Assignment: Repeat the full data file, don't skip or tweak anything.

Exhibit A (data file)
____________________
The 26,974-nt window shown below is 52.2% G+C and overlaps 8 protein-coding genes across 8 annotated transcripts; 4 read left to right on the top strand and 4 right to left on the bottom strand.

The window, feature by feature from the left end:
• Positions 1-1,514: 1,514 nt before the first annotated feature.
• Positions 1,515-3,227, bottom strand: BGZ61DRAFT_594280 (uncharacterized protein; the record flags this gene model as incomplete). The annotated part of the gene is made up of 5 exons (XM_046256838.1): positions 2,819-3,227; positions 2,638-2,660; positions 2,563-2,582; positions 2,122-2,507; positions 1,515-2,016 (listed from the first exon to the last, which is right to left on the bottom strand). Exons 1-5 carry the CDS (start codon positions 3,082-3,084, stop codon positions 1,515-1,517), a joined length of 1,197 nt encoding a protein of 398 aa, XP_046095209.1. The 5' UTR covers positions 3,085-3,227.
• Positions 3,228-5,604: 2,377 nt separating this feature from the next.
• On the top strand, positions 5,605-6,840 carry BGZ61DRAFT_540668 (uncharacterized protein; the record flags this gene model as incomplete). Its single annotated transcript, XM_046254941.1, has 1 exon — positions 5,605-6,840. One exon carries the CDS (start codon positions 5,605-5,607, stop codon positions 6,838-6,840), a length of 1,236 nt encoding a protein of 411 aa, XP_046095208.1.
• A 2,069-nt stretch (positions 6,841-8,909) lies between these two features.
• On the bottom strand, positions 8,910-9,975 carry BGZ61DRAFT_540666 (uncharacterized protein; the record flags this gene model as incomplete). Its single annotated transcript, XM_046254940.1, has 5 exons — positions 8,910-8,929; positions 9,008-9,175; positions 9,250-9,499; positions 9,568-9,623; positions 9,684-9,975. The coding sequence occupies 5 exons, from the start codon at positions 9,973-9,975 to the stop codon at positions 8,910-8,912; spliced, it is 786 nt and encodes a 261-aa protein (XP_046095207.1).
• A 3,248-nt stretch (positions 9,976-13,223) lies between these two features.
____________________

The 26,974-nt window shown below is 52.2% G+C and overlaps 8 protein-coding genes across 8 annotated transcripts; 4 read left to right on the top strand and 4 right to left on the bottom strand.

The window, feature by feature from the left end:
• Positions 1-1,514: 1,514 nt before the first annotated feature.
• Positions 1,515-3,227, bottom strand: BGZ61DRAFT_594280 (uncharacterized protein; the record flags this gene model as incomplete). The annotated part of the gene is made up of 5 exons (XM_046256838.1): positions 2,819-3,227; positions 2,638-2,660; positions 2,563-2,582; positions 2,122-2,507; positions 1,515-2,016 (listed from the first exon to the last, which is right to left on the bottom strand). Exons 1-5 carry the CDS (start codon positions 3,082-3,084, stop codon positions 1,515-1,517), a joined length of 1,197 nt encoding a protein of 398 aa, XP_046095209.1. The 5' UTR covers positions 3,085-3,227.
• Positions 3,228-5,604: 2,377 nt separating this feature from the next.
• On the top strand, positions 5,605-6,840 carry BGZ61DRAFT_540668 (uncharacterized protein; the record flags this gene model as incomplete). Its single annotated transcript, XM_046254941.1, has 1 exon — positions 5,605-6,840. One exon carries the CDS (start codon positions 5,605-5,607, stop codon positions 6,838-6,840), a length of 1,236 nt encoding a protein of 411 aa, XP_046095208.1.
• A 2,069-nt stretch (positions 6,841-8,909) lies between these two features.
• On the bottom strand, positions 8,910-9,975 carry BGZ61DRAFT_540666 (uncharacterized protein; the record flags this gene model as incomplete). Its single annotated transcript, XM_046254940.1, has 5 exons — positions 8,910-8,929; positions 9,008-9,175; positions 9,250-9,499; positions 9,568-9,623; positions 9,684-9,975. The coding sequence occupies 5 exons, from the start codon at positions 9,973-9,975 to the stop codon at positions 8,910-8,912; spliced, it is 786 nt and encodes a 261-aa protein (XP_046095207.1).
• A 3,248-nt stretch (positions 9,976-13,223) lies between these two features.